George Rieveschl: Benadryl

Christian Sager

Behold... Benadryl! But where did it come from?

Meet George Rieveschl, born in Lockland, Ohio on January 9, 1916. George originally dreamed of becoming a commercial artist, but was discouraged when his applications to over 200 positions received silence or rejection. Turning to chemistry as an alternative, George put his mind to work and had a doctorate in just seven years. Two years later he was an assistant professor at his alma mater, the University of Cincinnati. It was there that George discovered Benadryl while researching muscle relaxers.

While testing "beta dimethyl-aminoethyl benzhydryl ether hydrochloride," George realized that it could be used to block receptors in capillaries that are affected by histamines. As an antihistamine, this medicine was renamed Benadryl, and prevents inflammation, itching and other allergic reactions. Benadryl wasn't the first antihistamine however, as Daniel Bovet discovered them in 1937. But despite Benadryl's side effect of lethargy, it actually caused less drowsiness than those earlier medicines. George left academic life in 1943 to test Benadryl for the Parke-Davis pharmaceutical company. In 1946 they bought the rights and began selling Benadryl as a prescription drug. Today it's widely available over-the-counter and used to relieve allergic discomfort, motion sickness, rashes and even Parkinson's disease symptoms.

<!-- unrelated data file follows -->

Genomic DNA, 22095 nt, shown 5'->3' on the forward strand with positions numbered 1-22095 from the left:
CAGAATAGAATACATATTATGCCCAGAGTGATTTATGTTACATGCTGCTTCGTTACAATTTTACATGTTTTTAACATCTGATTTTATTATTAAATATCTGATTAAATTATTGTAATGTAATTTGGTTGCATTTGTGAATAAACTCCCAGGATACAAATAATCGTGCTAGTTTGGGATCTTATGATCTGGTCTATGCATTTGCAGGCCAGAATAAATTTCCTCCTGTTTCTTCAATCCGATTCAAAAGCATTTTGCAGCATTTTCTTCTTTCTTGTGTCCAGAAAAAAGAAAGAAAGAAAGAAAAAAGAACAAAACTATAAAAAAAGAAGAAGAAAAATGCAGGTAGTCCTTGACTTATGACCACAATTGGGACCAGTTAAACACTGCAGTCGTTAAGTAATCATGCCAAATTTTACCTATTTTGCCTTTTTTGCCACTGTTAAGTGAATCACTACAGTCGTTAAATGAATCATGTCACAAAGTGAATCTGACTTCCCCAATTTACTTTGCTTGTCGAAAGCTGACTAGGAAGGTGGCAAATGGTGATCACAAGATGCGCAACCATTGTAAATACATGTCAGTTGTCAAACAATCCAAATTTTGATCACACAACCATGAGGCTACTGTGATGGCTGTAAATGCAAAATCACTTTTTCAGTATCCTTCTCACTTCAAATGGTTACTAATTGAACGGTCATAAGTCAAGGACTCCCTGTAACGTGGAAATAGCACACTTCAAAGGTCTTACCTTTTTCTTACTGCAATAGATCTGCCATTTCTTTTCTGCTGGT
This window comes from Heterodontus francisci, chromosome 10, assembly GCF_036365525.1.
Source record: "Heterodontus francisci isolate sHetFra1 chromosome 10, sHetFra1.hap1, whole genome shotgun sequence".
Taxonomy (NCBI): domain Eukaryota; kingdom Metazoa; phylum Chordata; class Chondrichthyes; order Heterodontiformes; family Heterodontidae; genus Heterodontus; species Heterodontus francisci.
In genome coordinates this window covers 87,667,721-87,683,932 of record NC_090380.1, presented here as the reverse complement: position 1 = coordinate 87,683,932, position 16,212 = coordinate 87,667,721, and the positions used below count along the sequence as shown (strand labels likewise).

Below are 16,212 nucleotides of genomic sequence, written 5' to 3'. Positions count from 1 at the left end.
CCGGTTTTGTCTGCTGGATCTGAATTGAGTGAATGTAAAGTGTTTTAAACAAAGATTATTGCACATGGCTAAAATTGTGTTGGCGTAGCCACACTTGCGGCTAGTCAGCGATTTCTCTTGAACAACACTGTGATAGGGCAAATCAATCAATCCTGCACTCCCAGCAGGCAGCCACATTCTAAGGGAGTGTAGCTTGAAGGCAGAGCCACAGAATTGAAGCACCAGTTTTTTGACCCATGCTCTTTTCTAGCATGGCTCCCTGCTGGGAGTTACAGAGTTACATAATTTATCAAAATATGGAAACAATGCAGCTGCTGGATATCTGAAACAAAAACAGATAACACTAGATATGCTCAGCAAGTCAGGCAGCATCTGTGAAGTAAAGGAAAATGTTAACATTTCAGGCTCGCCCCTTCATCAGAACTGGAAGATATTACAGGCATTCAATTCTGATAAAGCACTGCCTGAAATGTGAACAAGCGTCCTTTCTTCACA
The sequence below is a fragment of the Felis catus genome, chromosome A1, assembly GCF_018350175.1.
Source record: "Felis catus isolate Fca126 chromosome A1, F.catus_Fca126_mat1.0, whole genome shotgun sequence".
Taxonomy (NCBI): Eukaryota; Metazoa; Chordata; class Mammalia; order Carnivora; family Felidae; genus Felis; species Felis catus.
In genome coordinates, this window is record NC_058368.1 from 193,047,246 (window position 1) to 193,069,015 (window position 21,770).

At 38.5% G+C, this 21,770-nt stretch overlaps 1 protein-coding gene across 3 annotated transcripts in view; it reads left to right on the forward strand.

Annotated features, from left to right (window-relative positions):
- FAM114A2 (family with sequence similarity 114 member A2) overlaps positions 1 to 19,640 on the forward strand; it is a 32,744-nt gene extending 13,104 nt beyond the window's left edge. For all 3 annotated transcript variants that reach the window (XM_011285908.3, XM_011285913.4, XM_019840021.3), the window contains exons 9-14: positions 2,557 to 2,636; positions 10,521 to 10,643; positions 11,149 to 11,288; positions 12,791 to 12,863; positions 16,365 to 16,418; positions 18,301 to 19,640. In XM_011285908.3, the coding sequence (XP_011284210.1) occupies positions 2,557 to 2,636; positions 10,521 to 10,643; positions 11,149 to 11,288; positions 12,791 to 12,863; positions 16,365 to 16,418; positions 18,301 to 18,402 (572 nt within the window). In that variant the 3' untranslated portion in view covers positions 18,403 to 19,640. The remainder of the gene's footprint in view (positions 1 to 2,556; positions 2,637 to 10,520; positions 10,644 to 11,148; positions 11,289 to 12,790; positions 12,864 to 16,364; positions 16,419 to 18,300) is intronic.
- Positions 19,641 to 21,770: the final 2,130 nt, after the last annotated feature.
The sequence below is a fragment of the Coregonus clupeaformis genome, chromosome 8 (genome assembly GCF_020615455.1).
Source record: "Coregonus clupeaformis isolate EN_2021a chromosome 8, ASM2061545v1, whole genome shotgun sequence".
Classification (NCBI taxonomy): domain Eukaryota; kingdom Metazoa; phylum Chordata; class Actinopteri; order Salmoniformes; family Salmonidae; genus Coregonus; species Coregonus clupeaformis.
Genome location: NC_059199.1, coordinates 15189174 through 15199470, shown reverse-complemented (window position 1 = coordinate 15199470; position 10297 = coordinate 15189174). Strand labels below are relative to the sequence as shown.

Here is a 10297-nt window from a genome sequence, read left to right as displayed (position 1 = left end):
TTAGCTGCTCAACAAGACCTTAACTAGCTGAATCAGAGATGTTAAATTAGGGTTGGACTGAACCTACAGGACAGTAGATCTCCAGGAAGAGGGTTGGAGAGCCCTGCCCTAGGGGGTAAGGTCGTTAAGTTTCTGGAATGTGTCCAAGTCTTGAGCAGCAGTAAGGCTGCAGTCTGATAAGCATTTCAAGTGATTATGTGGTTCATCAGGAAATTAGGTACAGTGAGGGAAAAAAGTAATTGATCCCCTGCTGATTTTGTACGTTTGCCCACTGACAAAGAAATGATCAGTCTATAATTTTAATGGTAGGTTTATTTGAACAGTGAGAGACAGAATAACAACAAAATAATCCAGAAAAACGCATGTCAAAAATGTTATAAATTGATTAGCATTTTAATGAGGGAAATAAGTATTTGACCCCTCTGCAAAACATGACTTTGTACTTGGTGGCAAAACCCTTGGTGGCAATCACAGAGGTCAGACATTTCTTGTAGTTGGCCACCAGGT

George received a 5% royalty from Benadryl sales and was making close to $6 million a year by the early 1960s. What did he do with all that wealth? By 1970 he left corporate life and returned to the University of Cincinnati as Vice President of Research and Special Projects. He was also a wine aficionado and loved literature and art, even continuing to paint and make his own abstract pieces. George showed his love for all of these passions by supporting them philanthropically until he died in 2007.

Photo courtesy of Nomadic Lass, used under Creative Commons CC BY-SA license.

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